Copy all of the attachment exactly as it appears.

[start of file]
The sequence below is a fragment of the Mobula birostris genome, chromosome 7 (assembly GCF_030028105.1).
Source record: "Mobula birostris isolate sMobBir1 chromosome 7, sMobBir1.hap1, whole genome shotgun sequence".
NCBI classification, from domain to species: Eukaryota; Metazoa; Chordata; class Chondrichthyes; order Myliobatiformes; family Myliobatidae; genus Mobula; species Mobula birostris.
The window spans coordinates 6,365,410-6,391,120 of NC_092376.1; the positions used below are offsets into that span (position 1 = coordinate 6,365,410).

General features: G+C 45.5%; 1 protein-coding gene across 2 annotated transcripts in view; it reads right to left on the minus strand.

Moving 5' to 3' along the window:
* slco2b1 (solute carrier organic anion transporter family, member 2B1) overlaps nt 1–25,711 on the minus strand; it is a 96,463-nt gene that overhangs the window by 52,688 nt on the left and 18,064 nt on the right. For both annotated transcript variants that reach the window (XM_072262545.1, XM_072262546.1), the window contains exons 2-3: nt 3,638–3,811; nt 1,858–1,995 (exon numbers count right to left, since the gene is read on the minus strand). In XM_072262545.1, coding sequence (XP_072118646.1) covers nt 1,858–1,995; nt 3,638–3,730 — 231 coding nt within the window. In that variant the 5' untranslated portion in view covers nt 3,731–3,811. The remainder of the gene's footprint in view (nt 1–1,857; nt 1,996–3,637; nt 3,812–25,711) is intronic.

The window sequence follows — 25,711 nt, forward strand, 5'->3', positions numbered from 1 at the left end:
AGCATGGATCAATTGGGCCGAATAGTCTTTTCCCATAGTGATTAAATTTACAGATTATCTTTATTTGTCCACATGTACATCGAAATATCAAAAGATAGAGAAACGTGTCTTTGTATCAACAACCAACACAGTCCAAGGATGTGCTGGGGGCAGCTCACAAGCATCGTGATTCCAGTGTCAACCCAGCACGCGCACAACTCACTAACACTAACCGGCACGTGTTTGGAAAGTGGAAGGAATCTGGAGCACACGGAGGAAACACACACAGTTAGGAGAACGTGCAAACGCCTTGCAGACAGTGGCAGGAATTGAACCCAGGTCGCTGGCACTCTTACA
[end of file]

The sequence below is a fragment of the Mobula birostris genome, chromosome 7 (assembly GCF_030028105.1).
Source record: "Mobula birostris isolate sMobBir1 chromosome 7, sMobBir1.hap1, whole genome shotgun sequence".
NCBI classification, from domain to species: Eukaryota; Metazoa; Chordata; class Chondrichthyes; order Myliobatiformes; family Myliobatidae; genus Mobula; species Mobula birostris.
The window spans coordinates 6,365,410-6,391,120 of NC_092376.1; the positions used below are offsets into that span (position 1 = coordinate 6,365,410).

General features: G+C 45.5%; 1 protein-coding gene across 2 annotated transcripts in view; it reads right to left on the minus strand.

Moving 5' to 3' along the window:
* slco2b1 (solute carrier organic anion transporter family, member 2B1) overlaps nt 1–25,711 on the minus strand; it is a 96,463-nt gene that overhangs the window by 52,688 nt on the left and 18,064 nt on the right. For both annotated transcript variants that reach the window (XM_072262545.1, XM_072262546.1), the window contains exons 2-3: nt 3,638–3,811; nt 1,858–1,995 (exon numbers count right to left, since the gene is read on the minus strand). In XM_072262545.1, coding sequence (XP_072118646.1) covers nt 1,858–1,995; nt 3,638–3,730 — 231 coding nt within the window. In that variant the 5' untranslated portion in view covers nt 3,731–3,811. The remainder of the gene's footprint in view (nt 1–1,857; nt 1,996–3,637; nt 3,812–25,711) is intronic.

The window sequence follows — 25,711 nt, forward strand, 5'->3', positions numbered from 1 at the left end:
AGCATGGATCAATTGGGCCGAATAGTCTTTTCCCATAGTGATTAAATTTACAGATTATCTTTATTTGTCCACATGTACATCGAAATATCAAAAGATAGAGAAACGTGTCTTTGTATCAACAACCAACACAGTCCAAGGATGTGCTGGGGGCAGCTCACAAGCATCGTGATTCCAGTGTCAACCCAGCACGCGCACAACTCACTAACACTAACCGGCACGTGTTTGGAAAGTGGAAGGAATCTGGAGCACACGGAGGAAACACACACAGTTAGGAGAACGTGCAAACGCCTTGCAGACAGTGGCAGGAATTGAACCCAGGTCGCTGGCACTCTTACA